How to Maintain Your pH Balance in an Acidic Lifestyle
People are living longer today. The reason isn’t due to increased health, but more medical intervention. More than ever before, our bodies are under attack from a variety of cultural shifts, including highly processed foods, increased stress, fast-paced lifestyles, and pollutants. These threats are creating highly acidic environments within our bodies and killing the cells we need to survive.
The human body needs an oxygenated environment to remain healthy. The pH (potential of Hydrogen) measures the ratio of acidity or alkalinity in a solution. Balance occurs when the pH slightly favors the alkalis. Acid excess stresses the organs. Over-acidification, or acidosis, results when there is more acid than the body can neutralize and detoxify. The more acid we have, the harder the organs – like adrenals, thyroid, and liver – have to work, which stresses the systems.
Eating fast and processed foods – and eating them on the run – is a major contributor to excess acid. Diets that are heavy with red meats, caffeine, soda, snacks filled with carbohydrates and sugar, and artificial sweeteners and additives lead to acidosis.
The body is a healing machine by nature, so it fights back when high acidity occurs. To achieve balance, the blood takes alkaline minerals – calcium, magnesium, sodium, and potassium – from the tissues. When those reserves are depleted, alkalizers are taken from bones and muscles. Acid surplus is then directed into tissues and organs (heart, colon, liver, and/or pancreas) for storage and the overload is pumped back into the blood – creating a vicious cycle of “robbing Peter to pay Paul”.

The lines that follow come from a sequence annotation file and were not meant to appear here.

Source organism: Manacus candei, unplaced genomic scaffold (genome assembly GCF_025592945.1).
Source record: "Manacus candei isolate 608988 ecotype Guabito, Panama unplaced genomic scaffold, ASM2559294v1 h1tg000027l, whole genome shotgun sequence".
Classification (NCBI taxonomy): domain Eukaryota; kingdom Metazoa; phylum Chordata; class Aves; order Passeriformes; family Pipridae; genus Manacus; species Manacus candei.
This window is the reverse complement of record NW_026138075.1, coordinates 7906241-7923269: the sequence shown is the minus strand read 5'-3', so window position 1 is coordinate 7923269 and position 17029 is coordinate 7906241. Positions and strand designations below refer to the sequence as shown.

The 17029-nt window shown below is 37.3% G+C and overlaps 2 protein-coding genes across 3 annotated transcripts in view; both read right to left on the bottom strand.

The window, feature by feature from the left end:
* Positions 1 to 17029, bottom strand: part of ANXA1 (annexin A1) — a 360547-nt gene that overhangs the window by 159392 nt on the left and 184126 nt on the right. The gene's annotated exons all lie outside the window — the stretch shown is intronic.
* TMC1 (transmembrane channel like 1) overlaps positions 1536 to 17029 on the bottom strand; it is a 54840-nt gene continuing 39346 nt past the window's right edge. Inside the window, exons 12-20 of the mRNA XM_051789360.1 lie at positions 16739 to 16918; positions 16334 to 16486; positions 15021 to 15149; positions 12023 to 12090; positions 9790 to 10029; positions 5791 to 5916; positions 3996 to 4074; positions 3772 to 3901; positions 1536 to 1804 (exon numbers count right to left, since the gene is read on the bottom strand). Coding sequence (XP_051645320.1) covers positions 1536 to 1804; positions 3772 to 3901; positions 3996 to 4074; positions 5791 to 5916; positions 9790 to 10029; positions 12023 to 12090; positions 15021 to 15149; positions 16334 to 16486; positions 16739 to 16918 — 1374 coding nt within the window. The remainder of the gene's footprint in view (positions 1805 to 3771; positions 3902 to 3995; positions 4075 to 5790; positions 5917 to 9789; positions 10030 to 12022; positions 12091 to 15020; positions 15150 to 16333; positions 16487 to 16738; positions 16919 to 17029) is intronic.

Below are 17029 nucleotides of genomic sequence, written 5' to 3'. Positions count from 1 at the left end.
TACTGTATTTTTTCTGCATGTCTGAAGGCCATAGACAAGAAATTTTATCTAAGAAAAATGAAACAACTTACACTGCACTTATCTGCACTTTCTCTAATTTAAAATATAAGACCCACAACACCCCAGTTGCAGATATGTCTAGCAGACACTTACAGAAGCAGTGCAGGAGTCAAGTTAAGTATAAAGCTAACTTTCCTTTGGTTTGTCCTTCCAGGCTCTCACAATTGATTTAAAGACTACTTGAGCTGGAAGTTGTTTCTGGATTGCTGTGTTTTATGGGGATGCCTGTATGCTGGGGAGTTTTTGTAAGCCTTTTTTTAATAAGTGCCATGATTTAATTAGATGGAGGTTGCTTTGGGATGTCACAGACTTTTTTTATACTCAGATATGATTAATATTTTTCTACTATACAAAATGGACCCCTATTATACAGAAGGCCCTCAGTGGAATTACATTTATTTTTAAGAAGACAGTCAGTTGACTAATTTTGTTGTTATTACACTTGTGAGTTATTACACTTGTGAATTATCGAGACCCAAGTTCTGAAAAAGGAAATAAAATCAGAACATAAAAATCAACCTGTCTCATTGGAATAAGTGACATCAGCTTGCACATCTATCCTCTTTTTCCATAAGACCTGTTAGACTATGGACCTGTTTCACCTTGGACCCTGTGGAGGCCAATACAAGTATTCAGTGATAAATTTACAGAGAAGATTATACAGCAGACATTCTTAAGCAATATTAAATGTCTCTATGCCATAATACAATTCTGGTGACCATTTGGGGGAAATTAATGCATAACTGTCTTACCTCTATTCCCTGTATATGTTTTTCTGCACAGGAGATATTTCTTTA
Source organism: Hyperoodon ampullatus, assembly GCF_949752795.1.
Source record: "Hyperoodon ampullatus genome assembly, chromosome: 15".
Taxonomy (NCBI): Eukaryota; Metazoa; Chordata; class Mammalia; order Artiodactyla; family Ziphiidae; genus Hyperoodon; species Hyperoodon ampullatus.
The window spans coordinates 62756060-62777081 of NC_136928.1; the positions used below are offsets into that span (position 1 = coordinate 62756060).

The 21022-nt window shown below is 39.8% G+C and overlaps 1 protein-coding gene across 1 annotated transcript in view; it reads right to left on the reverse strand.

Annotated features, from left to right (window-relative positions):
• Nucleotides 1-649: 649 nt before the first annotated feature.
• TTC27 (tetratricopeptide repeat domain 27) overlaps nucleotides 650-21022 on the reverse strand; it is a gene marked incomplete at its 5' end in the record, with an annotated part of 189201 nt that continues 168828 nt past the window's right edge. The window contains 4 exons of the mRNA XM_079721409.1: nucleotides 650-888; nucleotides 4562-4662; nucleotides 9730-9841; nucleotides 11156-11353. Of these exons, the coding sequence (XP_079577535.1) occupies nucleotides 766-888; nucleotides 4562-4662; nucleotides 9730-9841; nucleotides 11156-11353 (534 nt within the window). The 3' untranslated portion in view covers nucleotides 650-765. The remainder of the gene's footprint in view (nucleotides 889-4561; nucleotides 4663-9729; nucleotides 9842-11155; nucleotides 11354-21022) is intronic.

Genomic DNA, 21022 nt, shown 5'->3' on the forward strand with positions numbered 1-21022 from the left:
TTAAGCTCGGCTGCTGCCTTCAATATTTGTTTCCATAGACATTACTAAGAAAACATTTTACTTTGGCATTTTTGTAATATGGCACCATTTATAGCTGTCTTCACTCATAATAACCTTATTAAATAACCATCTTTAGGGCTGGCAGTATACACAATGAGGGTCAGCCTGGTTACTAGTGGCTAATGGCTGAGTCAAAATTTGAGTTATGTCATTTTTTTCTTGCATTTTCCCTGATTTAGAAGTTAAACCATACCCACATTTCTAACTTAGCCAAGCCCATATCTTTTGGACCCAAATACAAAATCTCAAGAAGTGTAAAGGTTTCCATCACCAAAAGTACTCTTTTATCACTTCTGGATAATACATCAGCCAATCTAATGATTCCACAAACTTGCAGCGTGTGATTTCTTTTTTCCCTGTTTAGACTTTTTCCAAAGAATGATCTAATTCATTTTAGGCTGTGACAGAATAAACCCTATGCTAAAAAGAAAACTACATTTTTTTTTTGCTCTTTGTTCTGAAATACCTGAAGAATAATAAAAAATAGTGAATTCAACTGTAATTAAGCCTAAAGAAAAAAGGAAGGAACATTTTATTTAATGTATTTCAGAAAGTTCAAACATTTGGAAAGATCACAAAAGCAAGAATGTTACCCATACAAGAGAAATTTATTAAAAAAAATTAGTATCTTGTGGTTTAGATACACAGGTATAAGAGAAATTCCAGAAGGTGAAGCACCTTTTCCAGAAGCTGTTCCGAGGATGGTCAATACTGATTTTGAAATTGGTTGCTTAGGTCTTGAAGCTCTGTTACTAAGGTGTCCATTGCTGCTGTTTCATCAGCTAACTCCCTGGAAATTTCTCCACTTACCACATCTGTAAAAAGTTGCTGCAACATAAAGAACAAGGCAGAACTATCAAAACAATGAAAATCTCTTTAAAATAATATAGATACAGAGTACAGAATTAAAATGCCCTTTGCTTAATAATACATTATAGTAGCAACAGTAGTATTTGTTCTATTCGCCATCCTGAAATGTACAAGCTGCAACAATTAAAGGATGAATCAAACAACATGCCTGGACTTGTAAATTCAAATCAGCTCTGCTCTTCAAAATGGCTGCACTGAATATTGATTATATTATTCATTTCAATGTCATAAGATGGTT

With high acidity, the oxygen level drops and vital cells die. Imagine fish trying to survive in an acidic pond. They can’t breathe. The same happens to the cells in the human body, which are living in a liquid environment. As more cells die, the body becomes a breeding ground for bacteria, parasites, fungus, and virus. The immune system weakens and disease results. Relatively mild symptoms of pH imbalance include:
• Skin eruptions and acne
• Colds and flu
• Joint pain and stiffness
• Nasal drip
• Hot flashes
• Dizziness and weak spells
• Weight gain or loss
• Chronic fatigue
When the pH imbalance continues or worsens, the severity of the disease increases. Osteoporosis, arthritis, heart attack, and even cancer have been shown to occur.
Solutions for better balance
Patients can avoid the distress of harboring an acidic environment by first identifying the problem and then making lifestyle adjustments to bring their biological terrain back into a healthy mode. A diet rich with leafy greens, fruits, vegetables, legumes, unprocessed foods, healthy grains (oats, quinoa, wild rice, amaranth), and natural sweeteners (stevia, raw honey) is a great start. Limit highly acidic animal proteins – particularly red meats and shellfish – and beverages such as coffee, black tea, soda, wine, and liquor. Choose fresh (not processed) juices. Snack on hazelnuts, almonds, raisins, grapes, and apples instead of cookies, candy, and crackers. Add a squirt of lemon or lime juice to beverages and vegetables for both flavor and the alkalizing effect of these citrus fruit (yes, even though they are acidic fruits, they process as alkali in the body). Use sea salt, which is richer in minerals than common table salt.
Nutritional supplements are also helpful for maintaining pH balance, but patients need to remember the key word here: “supplement”. They are not substitutes to a healthy diet, nor are all vitamins created equal. Look for a natural supplement – without dyes, allergens, and artificial preservatives – that is bio-available, meaning that the contents are readily absorbed into the body.
PH imbalance presents an ongoing threat to the health of your patients. Educate them as to the importance of making the right lifestyle choices and give them the tools to manage their pH levels. It’s easy to ignore pH levels, but the consequences can be harsh, if not deadly.